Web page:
a1 Department of Civil Engineering, National Chiao Tung University, Hsinchu 30050, Taiwan
a2 National Center for Atmospheric Research, Boulder, Colorado 80307, USA
a3 Taiwan Typhoon and Flood Research Institute, Taichung 40763, Taiwan
a4 Institute of Hydrological Sciences, National Central University, Taoyuan 32001, Taiwan
a5 Department of Meteorology, University of Reading, Earley Gate, PO Box 243, Reading RG6 6BB, UK
An air–water coupled model is developed to investigate wind-wave generation processes at low wind speed where the surface wind stress is about 0.089 dyn cm−2 and the associated surface friction velocities of the air and the water are u*a~8.6 cms−1 and u*w~0.3 cms−1, respectively. The air–water coupled model satisfies continuity of velocity and stress at the interface simultaneously, and hence can capture the interaction between air and water motions. Our simulations show that the wavelength of the fastest growing waves agrees with laboratory measurements (λ~8–12 cm) and the wave growth consists of linear and exponential growth stages as suggested by theoretical and experimental studies. Constrained by the linearization of the interfacial boundary conditions, we perform simulations only for a short time period, about 70s; the maximum wave slope of our simulated waves is ak~0.01 and the associated wave age is c/u*a~5, which is a slow-moving wave. The effects of waves on turbulence statistics above and below the interface are examined. Sensitivity tests are carried out to investigate the effects of turbulence in the water, surface tension, and the numerical depth of the air domain. The growth rates of the simulated waves are compared to a previous theory for linear growth and to experimental data and previous simulations that used a prescribed wavy surface for exponential growth. In the exponential growth stage, some of the simulated wave growth rates are comparable to previous studies, but some are about 2–3 times larger than previous studies. In the linear growth stage, the simulated wave growth rates for these four simulation runs are about 1–2 times larger than previously predicted. In qualitative agreement with previous theories for slow-moving waves, the mechanisms for the energy transfer from wind to waves in our simulations are mainly from turbulence-induced pressure fluctuations in the linear growth stage and due to the in-phase relationship between wave slope and wave-induced pressure fluctuations in the exponential growth stage.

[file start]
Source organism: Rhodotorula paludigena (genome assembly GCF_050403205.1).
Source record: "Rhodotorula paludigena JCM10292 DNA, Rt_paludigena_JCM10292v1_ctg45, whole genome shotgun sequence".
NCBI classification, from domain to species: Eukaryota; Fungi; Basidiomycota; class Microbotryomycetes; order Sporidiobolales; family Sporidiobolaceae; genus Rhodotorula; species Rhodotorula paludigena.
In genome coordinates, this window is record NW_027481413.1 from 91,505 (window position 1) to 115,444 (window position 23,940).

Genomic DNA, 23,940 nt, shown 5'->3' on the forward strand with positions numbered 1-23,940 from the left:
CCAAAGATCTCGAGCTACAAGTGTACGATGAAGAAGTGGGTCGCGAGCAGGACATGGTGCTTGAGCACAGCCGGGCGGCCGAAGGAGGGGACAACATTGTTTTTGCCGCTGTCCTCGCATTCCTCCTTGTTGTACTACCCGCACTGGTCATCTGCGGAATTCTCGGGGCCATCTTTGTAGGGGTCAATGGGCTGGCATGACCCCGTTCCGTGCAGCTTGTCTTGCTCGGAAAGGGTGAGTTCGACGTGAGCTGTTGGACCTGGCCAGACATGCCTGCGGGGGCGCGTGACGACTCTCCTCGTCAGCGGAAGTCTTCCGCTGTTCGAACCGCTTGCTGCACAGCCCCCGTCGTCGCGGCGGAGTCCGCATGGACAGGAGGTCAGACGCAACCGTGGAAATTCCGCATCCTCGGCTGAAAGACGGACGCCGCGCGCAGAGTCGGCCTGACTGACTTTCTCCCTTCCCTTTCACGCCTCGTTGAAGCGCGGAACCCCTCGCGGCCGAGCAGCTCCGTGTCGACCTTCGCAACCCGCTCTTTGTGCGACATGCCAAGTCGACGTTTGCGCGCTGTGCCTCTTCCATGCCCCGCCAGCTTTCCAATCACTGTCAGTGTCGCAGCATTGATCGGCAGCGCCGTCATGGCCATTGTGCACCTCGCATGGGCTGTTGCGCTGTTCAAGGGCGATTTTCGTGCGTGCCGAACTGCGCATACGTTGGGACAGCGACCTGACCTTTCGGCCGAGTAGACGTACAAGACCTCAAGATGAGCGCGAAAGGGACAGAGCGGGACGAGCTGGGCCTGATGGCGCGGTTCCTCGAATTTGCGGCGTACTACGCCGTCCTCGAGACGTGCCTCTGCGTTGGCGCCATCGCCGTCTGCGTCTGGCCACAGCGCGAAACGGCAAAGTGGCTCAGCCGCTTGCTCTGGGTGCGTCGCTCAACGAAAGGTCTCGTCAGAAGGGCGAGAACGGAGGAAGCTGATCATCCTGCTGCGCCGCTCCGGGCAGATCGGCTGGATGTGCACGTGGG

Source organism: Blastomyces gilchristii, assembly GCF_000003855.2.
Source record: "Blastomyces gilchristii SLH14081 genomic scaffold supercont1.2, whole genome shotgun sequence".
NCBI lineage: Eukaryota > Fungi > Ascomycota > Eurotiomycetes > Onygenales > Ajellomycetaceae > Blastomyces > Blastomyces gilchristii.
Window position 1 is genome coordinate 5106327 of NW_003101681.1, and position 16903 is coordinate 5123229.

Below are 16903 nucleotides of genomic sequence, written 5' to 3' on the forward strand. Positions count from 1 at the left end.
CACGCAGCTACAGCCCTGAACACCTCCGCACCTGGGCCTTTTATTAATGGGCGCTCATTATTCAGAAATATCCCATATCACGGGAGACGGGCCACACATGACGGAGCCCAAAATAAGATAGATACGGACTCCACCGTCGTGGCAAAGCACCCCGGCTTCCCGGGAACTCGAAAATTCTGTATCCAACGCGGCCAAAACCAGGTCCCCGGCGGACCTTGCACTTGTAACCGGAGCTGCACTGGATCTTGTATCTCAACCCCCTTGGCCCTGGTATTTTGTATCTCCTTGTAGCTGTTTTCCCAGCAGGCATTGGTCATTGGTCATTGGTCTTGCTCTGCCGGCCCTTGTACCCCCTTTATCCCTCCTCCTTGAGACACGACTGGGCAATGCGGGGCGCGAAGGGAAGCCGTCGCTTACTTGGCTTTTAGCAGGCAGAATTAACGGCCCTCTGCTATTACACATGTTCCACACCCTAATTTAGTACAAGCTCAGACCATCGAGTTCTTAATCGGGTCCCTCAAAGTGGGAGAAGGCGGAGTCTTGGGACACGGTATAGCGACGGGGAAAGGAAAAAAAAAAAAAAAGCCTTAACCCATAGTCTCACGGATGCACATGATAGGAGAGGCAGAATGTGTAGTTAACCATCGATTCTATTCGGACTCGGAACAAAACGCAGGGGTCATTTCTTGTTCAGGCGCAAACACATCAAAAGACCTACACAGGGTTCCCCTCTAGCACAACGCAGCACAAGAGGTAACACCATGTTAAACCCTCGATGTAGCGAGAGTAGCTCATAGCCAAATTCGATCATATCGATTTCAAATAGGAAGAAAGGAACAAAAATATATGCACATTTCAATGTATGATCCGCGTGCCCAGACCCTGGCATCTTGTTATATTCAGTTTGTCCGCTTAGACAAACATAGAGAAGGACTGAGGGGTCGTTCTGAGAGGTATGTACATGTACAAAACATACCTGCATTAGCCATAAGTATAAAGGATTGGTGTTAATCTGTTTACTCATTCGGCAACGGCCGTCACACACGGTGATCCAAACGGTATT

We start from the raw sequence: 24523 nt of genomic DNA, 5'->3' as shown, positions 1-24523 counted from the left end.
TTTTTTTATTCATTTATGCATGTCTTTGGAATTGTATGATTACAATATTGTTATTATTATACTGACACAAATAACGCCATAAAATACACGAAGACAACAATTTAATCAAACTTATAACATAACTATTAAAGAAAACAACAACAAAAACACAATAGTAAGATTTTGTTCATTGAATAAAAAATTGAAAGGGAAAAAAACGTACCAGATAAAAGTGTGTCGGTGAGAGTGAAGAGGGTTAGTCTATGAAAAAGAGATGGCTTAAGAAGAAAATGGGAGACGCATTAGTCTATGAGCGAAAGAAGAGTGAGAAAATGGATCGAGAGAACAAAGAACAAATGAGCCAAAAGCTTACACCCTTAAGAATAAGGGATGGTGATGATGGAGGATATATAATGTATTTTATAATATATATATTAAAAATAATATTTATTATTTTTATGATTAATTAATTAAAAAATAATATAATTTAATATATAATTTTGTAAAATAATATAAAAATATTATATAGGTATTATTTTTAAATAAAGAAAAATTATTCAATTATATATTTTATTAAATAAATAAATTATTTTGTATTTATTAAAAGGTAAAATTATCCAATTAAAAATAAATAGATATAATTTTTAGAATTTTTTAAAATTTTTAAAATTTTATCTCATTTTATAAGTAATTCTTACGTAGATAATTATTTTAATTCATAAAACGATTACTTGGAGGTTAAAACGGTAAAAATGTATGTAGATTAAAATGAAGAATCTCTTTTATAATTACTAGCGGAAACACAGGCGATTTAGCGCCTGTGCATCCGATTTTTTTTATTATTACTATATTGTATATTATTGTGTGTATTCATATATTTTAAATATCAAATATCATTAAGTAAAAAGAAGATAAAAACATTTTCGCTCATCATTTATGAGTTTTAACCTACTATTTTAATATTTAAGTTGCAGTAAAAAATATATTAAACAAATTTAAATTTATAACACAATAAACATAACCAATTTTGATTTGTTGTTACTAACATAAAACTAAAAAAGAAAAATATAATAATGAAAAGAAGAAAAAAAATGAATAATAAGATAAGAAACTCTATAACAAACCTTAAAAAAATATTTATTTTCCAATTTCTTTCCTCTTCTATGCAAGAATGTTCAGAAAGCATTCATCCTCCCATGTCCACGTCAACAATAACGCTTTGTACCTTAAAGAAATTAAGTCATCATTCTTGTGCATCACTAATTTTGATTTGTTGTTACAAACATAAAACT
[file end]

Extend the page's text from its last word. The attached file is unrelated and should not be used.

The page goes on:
(Received June 06 2007)
(Revised August 20 2008)